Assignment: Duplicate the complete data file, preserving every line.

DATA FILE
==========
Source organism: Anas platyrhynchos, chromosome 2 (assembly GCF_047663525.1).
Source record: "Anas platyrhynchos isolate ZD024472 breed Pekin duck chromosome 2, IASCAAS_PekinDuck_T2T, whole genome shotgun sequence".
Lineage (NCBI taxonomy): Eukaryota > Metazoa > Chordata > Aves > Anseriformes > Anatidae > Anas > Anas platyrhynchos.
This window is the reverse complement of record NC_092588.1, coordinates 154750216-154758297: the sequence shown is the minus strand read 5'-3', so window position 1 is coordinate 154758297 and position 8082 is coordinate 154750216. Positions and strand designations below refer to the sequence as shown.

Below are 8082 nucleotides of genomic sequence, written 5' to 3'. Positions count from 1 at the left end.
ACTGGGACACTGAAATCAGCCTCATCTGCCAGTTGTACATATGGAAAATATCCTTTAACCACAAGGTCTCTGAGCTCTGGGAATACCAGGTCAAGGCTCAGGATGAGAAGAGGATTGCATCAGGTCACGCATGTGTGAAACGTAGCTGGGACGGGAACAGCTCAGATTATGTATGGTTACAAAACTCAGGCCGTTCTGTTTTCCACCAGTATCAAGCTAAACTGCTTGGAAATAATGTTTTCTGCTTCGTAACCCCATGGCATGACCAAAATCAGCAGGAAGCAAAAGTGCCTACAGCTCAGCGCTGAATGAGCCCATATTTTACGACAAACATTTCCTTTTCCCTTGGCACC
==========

Source organism: Anas platyrhynchos, chromosome 2 (assembly GCF_047663525.1).
Source record: "Anas platyrhynchos isolate ZD024472 breed Pekin duck chromosome 2, IASCAAS_PekinDuck_T2T, whole genome shotgun sequence".
Lineage (NCBI taxonomy): Eukaryota > Metazoa > Chordata > Aves > Anseriformes > Anatidae > Anas > Anas platyrhynchos.
This window is the reverse complement of record NC_092588.1, coordinates 154750216-154758297: the sequence shown is the minus strand read 5'-3', so window position 1 is coordinate 154758297 and position 8082 is coordinate 154750216. Positions and strand designations below refer to the sequence as shown.

Below are 8082 nucleotides of genomic sequence, written 5' to 3'. Positions count from 1 at the left end.
ACTGGGACACTGAAATCAGCCTCATCTGCCAGTTGTACATATGGAAAATATCCTTTAACCACAAGGTCTCTGAGCTCTGGGAATACCAGGTCAAGGCTCAGGATGAGAAGAGGATTGCATCAGGTCACGCATGTGTGAAACGTAGCTGGGACGGGAACAGCTCAGATTATGTATGGTTACAAAACTCAGGCCGTTCTGTTTTCCACCAGTATCAAGCTAAACTGCTTGGAAATAATGTTTTCTGCTTCGTAACCCCATGGCATGACCAAAATCAGCAGGAAGCAAAAGTGCCTACAGCTCAGCGCTGAATGAGCCCATATTTTACGACAAACATTTCCTTTTCCCTTGGCACC